55. The Story of a Sign – This is a beautiful, award-winning short film. Other than being an excellent piece for studying film grammar, it also portrays a wonderful message about the importance of carefully framing and designing one’s message.

56. Free Hugs – This video and Juan Mann spawned the Free Hugs Movement. It is wonderfully produced and provides a wonderful, loving message for humanity.

57. Bride Has Massive Hair Wig Out – This video portrays a bride on her wedding day so upset with her hair that she cuts much of it off in front of her bridesmaids. The video was viewed millions of times, but it was later revealed that it was a hoax set up by a group of actors. The event creates an important point regarding deception possibilities within democratic media. See also LonelyGirl15.

58. Sorry I’m Late – This is a wonderful stop-motion piece that includes several videos and commentary regarding the ‘making-of’ the video. This would be excellent for students who want to understand some of the complexities involved in doing stop-motion.

59. Bathtub IV – This is a wonderful music video featuring tilt/shift photography. In other words, these are real scenes videoed in a way that make them look as if the objects are fake miniatures. (Suggested by Dani Watkins)

60. Last Day Dream – This is a powerful short video that flashes a person’s entire life in 42 seconds. This would be a terrific video for a discussion of its style/grammar, or for a discussion topic related to those things most important in our lives. (Language/content warning)

61. Little Bribes – This video for a Death Cab for Cutie song is exceptional in that it uses many excellent stop-motion, time-lapse, and other videography techniques to create a beautiful, coherent piece. This would an excellent video for studying video technique and grammar.

62. Her Morning Elegance – This is a brilliant stop motion video. It is soft, smooth, and romantic, and accompanies the soundtrack beautifully.

63. The PEN Story – This a beautiful, nostalgic stop motion video celebrating the Olympus PEN series of cameras. Two things strike me here. First, we are beginning to see an increase by advertisers as they push the boundaries of marketing through the creation of emotional, artistic productions. Second, the video reminds me of how much influence the camera has on our society, and how it ultimately frames our messages and our memories.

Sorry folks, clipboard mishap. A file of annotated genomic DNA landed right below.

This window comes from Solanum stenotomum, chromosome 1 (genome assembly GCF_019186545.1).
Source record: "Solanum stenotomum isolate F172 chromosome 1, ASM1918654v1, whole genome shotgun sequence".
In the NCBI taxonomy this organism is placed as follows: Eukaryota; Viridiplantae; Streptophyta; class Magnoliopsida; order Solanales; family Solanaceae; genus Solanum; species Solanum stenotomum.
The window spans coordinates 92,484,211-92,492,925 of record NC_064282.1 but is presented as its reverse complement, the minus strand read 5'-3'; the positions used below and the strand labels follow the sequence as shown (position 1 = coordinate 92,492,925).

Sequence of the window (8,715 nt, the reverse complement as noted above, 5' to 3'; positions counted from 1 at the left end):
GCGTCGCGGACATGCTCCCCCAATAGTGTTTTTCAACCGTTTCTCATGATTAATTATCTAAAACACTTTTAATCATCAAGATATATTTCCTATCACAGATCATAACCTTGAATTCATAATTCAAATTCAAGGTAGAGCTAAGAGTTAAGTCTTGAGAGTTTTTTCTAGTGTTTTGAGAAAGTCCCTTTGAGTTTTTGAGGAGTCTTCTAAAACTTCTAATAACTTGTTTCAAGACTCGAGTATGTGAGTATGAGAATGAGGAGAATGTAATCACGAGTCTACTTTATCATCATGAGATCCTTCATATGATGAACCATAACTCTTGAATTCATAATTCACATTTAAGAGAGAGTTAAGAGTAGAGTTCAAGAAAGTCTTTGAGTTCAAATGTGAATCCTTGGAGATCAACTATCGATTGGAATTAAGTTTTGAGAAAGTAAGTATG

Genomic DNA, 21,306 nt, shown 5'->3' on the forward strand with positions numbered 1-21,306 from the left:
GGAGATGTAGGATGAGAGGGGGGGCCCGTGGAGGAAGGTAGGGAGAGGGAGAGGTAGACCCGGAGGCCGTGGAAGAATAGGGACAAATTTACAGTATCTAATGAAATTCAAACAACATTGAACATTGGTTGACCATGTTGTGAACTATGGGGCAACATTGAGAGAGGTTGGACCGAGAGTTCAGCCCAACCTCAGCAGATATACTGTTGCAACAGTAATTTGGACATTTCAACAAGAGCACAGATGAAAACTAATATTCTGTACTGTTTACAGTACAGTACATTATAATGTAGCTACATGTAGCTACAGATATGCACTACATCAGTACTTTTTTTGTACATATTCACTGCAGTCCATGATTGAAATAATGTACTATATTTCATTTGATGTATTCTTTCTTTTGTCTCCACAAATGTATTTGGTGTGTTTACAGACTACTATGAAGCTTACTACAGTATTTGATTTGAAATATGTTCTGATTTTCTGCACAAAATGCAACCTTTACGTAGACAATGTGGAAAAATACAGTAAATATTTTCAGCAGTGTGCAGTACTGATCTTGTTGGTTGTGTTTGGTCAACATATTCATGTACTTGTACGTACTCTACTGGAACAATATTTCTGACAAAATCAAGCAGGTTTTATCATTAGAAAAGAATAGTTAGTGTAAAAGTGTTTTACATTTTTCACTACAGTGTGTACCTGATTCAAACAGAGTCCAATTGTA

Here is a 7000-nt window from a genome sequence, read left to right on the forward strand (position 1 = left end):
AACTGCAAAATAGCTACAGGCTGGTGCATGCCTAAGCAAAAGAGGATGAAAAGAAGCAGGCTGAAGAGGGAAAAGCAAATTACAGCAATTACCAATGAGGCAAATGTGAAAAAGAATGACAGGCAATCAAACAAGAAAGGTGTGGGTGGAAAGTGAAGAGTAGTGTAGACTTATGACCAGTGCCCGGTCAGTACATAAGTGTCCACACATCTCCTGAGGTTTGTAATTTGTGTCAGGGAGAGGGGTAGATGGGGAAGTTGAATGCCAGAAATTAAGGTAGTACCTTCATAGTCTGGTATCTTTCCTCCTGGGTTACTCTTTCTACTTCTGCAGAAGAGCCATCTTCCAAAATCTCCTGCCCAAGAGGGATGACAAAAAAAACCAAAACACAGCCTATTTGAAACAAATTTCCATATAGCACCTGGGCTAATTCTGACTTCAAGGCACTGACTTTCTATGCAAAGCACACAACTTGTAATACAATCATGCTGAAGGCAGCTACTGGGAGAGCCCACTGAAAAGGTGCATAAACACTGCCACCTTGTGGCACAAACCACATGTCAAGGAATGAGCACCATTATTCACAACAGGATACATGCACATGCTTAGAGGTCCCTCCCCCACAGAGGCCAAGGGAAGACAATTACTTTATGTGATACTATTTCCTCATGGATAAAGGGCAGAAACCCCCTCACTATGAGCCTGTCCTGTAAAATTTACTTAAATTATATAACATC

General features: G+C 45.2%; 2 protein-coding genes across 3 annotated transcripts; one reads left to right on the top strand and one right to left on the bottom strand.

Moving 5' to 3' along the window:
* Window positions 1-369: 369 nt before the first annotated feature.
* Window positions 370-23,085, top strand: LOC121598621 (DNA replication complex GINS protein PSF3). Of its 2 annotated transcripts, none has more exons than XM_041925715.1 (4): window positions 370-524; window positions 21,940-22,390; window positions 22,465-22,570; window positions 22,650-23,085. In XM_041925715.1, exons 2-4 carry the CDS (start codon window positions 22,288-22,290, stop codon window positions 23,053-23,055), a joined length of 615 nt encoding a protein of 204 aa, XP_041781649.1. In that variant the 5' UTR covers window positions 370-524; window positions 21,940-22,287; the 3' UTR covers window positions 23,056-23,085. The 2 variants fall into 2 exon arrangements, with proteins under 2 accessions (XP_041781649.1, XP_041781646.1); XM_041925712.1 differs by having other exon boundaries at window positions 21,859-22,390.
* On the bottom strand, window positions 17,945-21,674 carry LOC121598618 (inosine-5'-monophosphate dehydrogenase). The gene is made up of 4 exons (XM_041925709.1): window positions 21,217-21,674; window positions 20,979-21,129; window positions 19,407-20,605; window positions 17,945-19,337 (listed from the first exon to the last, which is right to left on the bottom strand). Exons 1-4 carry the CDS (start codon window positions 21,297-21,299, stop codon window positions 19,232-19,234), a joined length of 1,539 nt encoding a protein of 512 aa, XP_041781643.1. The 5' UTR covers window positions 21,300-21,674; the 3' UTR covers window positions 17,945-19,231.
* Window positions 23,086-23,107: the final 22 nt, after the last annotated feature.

64. United Breaks Guitars – Canadian musicians, Sons of Maxwell, produced a song and music video that described their bad luck flying with United Airlines and how their baggage was mishandled which led to a broken guitar. The song and video is a great example of a digital story, but most importantly, the resulting drama demonstrates how consumers can be heard in the connected age.

65. SOUR (Hibi no neiro) – This Japanese music video demonstrates innovation through its use of webcams as primary recording devices. You do not need to understand Japanese to appreciate this video.

Public Service Announcements and Political Messages

66. Top Chef – Ontario’s Workplace Safety Insurance Board released a number of gruesome safety ads that really pushed the boundaries of the PSA. This ad was one of the more popular (and gruesome) of the series.

67. U.N. Landmine Commercial – This startling commercial brings home the reality of landmines. It calls out for action from those with privilege with the message “If there were landmines here, would you stand for them anywhere?”

68. Belt Up In the Back – A surprising and horrendous seat belt safety commercial from the UK.

69. Doubt – This eerie video was produced by the Israeli AIDS Task Force.

70. Children See, Children Do – This is an effective Australian PSA regarding the imitation of behaviors by children of their parents.

71. Clean House: Meth – This is an interesting (and strangely catchy) meth prevention PSA, typical of those provided by A Partnership for a Drug-Free America.

72. Beware the Fridge – This British PSA from the 1970′s attempts to make parents aware of the danger of old refrigerators.

73. VD Is For Everybody – This is a very cheery venereal disease PSA from 1969.

74. Child-Swinging – This is one of the strangest anti-alcohol PSAs I have ever seen. I am not quite sure why the incessant child-swinging was tolerated even sober.

Cyberbullying and Internet Safety

75. Star Wars Kid – The Star Wars kid is likely the best known cyberbullying event ever documented. This original leaked video spawned dozens of users on the web to create parodies, seen by millions, which ultimately resulted in the boy featured in the videos to quit school and enter a psychiatric ward.

76. ABC on Bullying – This ABC news report looks at the occurrences of bullying that led to the suicide of a young boy.

77. Let’s Fight It Together – This is a well produced video by digizen.org detailing student bullying and possible outcomes.

78. Talent Show – This is one of several, similar anti-bullying messages from the Ad Council.